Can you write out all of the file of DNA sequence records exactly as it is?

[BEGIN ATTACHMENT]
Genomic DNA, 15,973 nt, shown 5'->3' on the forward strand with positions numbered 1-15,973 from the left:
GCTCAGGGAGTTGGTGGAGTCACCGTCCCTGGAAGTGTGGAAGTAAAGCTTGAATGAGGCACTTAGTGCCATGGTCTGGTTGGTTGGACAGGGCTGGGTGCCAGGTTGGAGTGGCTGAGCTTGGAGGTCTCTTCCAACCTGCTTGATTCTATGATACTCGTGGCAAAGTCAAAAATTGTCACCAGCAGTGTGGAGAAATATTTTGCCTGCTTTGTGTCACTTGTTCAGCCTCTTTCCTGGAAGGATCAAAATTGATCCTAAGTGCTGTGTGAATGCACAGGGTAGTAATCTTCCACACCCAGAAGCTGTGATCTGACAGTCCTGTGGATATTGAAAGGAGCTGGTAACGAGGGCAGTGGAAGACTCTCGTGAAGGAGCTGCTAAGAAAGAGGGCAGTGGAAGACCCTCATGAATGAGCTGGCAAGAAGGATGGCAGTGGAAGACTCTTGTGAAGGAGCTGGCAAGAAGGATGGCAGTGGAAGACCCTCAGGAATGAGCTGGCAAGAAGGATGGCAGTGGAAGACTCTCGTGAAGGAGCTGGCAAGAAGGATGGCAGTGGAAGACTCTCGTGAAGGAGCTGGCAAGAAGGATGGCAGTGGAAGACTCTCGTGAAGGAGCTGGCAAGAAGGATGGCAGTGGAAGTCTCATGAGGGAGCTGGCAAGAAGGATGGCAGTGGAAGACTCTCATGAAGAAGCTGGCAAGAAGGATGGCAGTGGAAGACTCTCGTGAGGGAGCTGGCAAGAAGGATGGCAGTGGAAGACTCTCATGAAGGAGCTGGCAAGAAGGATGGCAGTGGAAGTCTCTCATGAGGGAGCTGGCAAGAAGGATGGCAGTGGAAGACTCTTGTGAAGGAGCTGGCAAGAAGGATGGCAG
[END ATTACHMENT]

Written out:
Genomic DNA, 15,973 nt, shown 5'->3' on the forward strand with positions numbered 1-15,973 from the left:
GCTCAGGGAGTTGGTGGAGTCACCGTCCCTGGAAGTGTGGAAGTAAAGCTTGAATGAGGCACTTAGTGCCATGGTCTGGTTGGTTGGACAGGGCTGGGTGCCAGGTTGGAGTGGCTGAGCTTGGAGGTCTCTTCCAACCTGCTTGATTCTATGATACTCGTGGCAAAGTCAAAAATTGTCACCAGCAGTGTGGAGAAATATTTTGCCTGCTTTGTGTCACTTGTTCAGCCTCTTTCCTGGAAGGATCAAAATTGATCCTAAGTGCTGTGTGAATGCACAGGGTAGTAATCTTCCACACCCAGAAGCTGTGATCTGACAGTCCTGTGGATATTGAAAGGAGCTGGTAACGAGGGCAGTGGAAGACTCTCGTGAAGGAGCTGCTAAGAAAGAGGGCAGTGGAAGACCCTCATGAATGAGCTGGCAAGAAGGATGGCAGTGGAAGACTCTTGTGAAGGAGCTGGCAAGAAGGATGGCAGTGGAAGACCCTCAGGAATGAGCTGGCAAGAAGGATGGCAGTGGAAGACTCTCGTGAAGGAGCTGGCAAGAAGGATGGCAGTGGAAGACTCTCGTGAAGGAGCTGGCAAGAAGGATGGCAGTGGAAGACTCTCGTGAAGGAGCTGGCAAGAAGGATGGCAGTGGAAGTCTCATGAGGGAGCTGGCAAGAAGGATGGCAGTGGAAGACTCTCATGAAGAAGCTGGCAAGAAGGATGGCAGTGGAAGACTCTCGTGAGGGAGCTGGCAAGAAGGATGGCAGTGGAAGACTCTCATGAAGGAGCTGGCAAGAAGGATGGCAGTGGAAGTCTCTCATGAGGGAGCTGGCAAGAAGGATGGCAGTGGAAGACTCTTGTGAAGGAGCTGGCAAGAAGGATGGCAG